Kehinde Wiley’s monumental sculpture “Rumors of War” has been installed for its official unveiling in front of the Virginia Museum of Fine Arts on Tuesday.

The sculpture depicts an African American man with a crown of dreadlocks who is wearing urban clothes and sneakers and sitting astride a horse.

It was created in response to the monument of Confederate Maj. Gen. J.E.B. Stuart on Monument Avenue that Wiley saw while he was visiting Richmond for his retrospective at the VMFA.

The face of “Rumors of War” is a composite of six different people; the artist didn’t want the sculpture to represent only one identity, but rather black American men at large.

But the body of the sculpture is based on Najee Wilson, a 32-year-old artist’s model living in Brooklyn who is originally from Charleston, S.C.

Wilson visited Richmond last weekend, starting Friday at Candela Gallery and going Saturday to Black Iris for two free events where he talked about being the inspiration for a work of art and “Rumors of War.”

We chatted with Wilson by phone before his Richmond visit about how he met Kehinde Wiley and came to work with the artist.

“We met over Instagram, actually,” Wilson said. “I saw his retrospective at the Brooklyn Museum and was struck by the magnitude of the work. How smart his choices were in creating art relevant to the time we live in.”

An artist himself with a background in design, Wilson was working as a professional model and wanted to model for Wiley.

“I’m so much like the people he represents. I found him on Instagram and sent him a message. About a month or so later, he replied and said, ‘Yes! That would be amazing.’ ”

Around that time, Wiley was announced as the artist for President Barack Obama’s official portrait, which made their connection feel even more important.

“It’s great to see a contemporary artist such as Kehinde engaged with social media and using it to fuel his work,” Wilson said.

Wilson first visited Wiley’s studio in Williamsburg, Brooklyn, in 2018.

“It was a very long day. We shot a ton of stuff. He works by way of photography. A lot of the work is done by documenting the various tableaux he wants to create,” Wilson said.

They talked about “Rumors of War.” Wiley talked about Confederate sculpture, and they looked through books of Confederate sculpture together. They talked about what it meant to embody feelings like change, aggression and power.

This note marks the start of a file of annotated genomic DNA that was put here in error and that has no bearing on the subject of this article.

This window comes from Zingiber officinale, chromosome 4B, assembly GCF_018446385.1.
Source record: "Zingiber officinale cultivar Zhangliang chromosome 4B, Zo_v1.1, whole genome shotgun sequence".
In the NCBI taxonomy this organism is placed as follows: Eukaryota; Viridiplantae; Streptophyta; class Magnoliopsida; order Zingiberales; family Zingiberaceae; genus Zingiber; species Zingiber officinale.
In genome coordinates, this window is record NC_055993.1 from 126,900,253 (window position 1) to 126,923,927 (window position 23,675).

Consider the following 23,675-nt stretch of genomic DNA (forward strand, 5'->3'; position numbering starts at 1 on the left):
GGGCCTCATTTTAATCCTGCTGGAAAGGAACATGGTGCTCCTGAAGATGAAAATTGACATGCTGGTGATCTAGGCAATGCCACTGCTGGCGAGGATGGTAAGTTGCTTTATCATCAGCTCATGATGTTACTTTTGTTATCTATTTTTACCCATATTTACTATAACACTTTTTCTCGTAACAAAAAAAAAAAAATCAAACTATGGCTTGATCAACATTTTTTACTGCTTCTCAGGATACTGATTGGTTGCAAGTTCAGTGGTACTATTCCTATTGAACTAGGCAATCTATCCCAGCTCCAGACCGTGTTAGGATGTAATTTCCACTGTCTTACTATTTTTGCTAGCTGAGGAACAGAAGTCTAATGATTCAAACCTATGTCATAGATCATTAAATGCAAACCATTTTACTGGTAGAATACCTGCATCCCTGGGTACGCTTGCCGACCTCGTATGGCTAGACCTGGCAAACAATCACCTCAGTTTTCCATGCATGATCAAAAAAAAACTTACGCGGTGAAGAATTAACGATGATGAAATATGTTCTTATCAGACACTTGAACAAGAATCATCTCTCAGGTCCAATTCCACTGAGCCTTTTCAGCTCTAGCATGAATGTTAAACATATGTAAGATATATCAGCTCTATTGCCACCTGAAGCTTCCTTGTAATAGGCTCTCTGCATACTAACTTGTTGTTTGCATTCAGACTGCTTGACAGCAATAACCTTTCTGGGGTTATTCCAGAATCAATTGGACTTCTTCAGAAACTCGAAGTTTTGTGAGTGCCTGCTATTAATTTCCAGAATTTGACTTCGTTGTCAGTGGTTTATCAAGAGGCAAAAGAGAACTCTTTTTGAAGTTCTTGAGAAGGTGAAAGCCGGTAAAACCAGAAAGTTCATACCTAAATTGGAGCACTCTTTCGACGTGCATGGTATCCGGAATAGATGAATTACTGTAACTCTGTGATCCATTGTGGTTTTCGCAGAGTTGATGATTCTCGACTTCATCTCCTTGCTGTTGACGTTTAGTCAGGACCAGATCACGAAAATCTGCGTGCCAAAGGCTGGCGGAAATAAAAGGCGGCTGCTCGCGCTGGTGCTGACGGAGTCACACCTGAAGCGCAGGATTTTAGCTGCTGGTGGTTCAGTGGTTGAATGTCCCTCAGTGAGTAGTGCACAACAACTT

“When we started to create the work, he had an armature. There was no real horse. I took that pose, of ‘Rumors of War,’ that was the first pose I did. He said, ‘Oh my gosh, that’s it! So great! So powerful!”

Wilson said that when he works as a fine art muse, he employs the Stanislavski method used by actors to draw on experiences.

“I was channeling that of a warrior spirit, of a general. Someone very powerful, who understands the people he’s fighting with. When you look up at the figure, I’m leading the charge. Not giving orders, but to be a part of them.”

“The day I left the studio, I was reeling. I didn’t really know what I had done,” Wilson said. He wasn’t able to talk about it with family or friends because the project was top-secret.

When “‘Rumors of War” was unveiled in Times Square in New York in September, Wilson said “my jaw opened.”

“ ‘Rumors of War’ is about change. Being a black man from South Carolina, where there are so many Confederate monuments, to see where this sculpture is going, it has the ability to effect change. It’s change that people can see. I’m the muse, but it’s not exactly me.”

He talked about how the face of “Rumors of War” is a composite of six different faces.

“The portrait is for the time we live in. The people [represented] are young and old, multi-races. If you keep that in mind when you look at this figure, it’s so modern. It’s about all of us. We’re all one.”

At the Times Square unveiling, Wilson met Richmond Mayor Levar Stoney and Richmond City Council member Kim Gray, who encouraged him to make the trip to Richmond for the installation of “Rumors of War.”

Chelsea Higgs Wise, a local activist, led a discussion with Wilson at the Black Iris on Saturday about his role as muse for “Rumors of War,” where they also talked about the importance of black creatives and changing narratives in the South.

There, he said, he will “look up at something that looks like me, that looks like you. The tremendous reach of this ... to get us to believe that we can imagine a better world.”

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